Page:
Significance and Use
4.1 The advantages of collecting zooplankton with pumps are as follows:
4.1.1 Sample size is more accurately controlled than with nets.
4.1.2 Discrete samples can be more easily obtained both vertically and horizontally.
4.1.3 Multiple or replicate samples can be more easily obtained.
4.1.4 The pumps are adaptable to a variety of ecosystems less than 30-m deep.
4.1.5 Sampling efficiency does not decrease with sample size.
4.2 The disadvantages of collecting zooplankton with pumps are as follows:
4.2.1 Pumps are bulky and require an electrical source.
4.2.2 Pumps are generally more costly than nets.
4.2.3 Pumps generally discriminate against collecting macroplankton.
4.2.4 Pump intake tubes may be avoided by the more motile zooplankton forms.
4.2.5 Requires a long, bulky, intake tube for deep water sampling.
4.3 There are several special considerations that should be observed when collecting zooplankton with a pump. They are:
4.3.1 Some pumps can fragment zooplankton and induce mortality due to their design.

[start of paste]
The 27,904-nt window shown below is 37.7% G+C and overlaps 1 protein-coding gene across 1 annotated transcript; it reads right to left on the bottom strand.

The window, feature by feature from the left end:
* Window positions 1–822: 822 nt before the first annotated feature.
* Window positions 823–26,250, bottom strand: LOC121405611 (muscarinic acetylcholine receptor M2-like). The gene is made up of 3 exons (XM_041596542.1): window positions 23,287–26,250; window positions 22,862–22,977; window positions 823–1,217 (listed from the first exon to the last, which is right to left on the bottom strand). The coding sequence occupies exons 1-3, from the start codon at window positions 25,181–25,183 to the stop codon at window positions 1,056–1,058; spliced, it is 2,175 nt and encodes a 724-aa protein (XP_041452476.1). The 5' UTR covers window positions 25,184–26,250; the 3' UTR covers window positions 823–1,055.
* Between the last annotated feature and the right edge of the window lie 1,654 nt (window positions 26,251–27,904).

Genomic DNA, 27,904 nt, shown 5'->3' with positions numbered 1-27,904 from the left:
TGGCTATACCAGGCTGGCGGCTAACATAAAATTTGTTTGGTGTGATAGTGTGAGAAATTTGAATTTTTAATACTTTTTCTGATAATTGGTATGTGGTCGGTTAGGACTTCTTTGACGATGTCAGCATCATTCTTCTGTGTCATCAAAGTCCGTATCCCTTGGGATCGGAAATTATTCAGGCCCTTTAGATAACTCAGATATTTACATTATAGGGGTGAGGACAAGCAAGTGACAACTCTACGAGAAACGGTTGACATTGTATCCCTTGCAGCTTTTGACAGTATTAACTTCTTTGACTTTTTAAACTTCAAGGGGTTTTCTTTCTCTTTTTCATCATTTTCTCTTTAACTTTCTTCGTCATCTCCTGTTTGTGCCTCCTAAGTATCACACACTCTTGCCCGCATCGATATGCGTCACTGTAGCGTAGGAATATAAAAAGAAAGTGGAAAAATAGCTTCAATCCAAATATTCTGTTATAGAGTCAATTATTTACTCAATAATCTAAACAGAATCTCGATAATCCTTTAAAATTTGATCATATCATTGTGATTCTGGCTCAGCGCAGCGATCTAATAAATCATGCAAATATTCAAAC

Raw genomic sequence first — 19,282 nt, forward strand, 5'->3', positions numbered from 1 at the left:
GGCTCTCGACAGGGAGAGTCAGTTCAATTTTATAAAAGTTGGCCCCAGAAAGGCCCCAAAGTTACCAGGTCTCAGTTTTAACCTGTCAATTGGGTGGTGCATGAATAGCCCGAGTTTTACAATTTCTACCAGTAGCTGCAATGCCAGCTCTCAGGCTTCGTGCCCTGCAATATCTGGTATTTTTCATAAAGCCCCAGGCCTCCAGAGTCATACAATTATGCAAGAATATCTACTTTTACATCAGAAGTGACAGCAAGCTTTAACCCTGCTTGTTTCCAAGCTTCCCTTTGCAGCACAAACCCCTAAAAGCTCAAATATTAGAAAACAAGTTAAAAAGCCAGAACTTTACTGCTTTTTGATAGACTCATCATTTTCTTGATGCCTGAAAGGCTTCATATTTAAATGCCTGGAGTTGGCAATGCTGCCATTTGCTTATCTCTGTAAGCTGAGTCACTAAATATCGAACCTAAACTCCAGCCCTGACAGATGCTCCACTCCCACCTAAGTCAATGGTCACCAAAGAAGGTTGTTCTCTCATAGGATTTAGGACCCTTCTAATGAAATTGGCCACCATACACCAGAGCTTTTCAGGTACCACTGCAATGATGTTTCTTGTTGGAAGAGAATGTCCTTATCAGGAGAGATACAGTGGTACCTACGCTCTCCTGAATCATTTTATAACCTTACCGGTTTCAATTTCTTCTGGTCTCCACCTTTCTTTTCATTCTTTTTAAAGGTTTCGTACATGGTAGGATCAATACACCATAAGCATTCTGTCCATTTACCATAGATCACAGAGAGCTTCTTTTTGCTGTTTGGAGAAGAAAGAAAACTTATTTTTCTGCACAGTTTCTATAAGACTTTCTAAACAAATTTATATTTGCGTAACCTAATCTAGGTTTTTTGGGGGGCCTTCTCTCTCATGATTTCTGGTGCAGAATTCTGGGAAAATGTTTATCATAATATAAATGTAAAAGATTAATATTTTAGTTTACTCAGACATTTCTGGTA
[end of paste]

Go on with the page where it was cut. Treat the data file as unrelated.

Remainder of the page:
4.3.2 The pump hose must be cleared before taking the next sample.
1.1 This practice covers the procedures for obtaining qualitative/quantitative samples of a zooplankton community by use of pumping systems.
1.2 This standard does not purport to address all of the safety problems, if any, associated with its use. It is the responsibility of the user of this standard to establish appropriate safety and health practices and determine the applicability of regulatory limitations prior to use.
2. Referenced Documents (purchase separately) The documents listed below are referenced within the subject standard but are not provided as part of the standard.
D4133 Practice for Sampling Phytoplankton with Pumps
E1200 Practice for Preserving Zooplankton Samples
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Citing ASTM Standards
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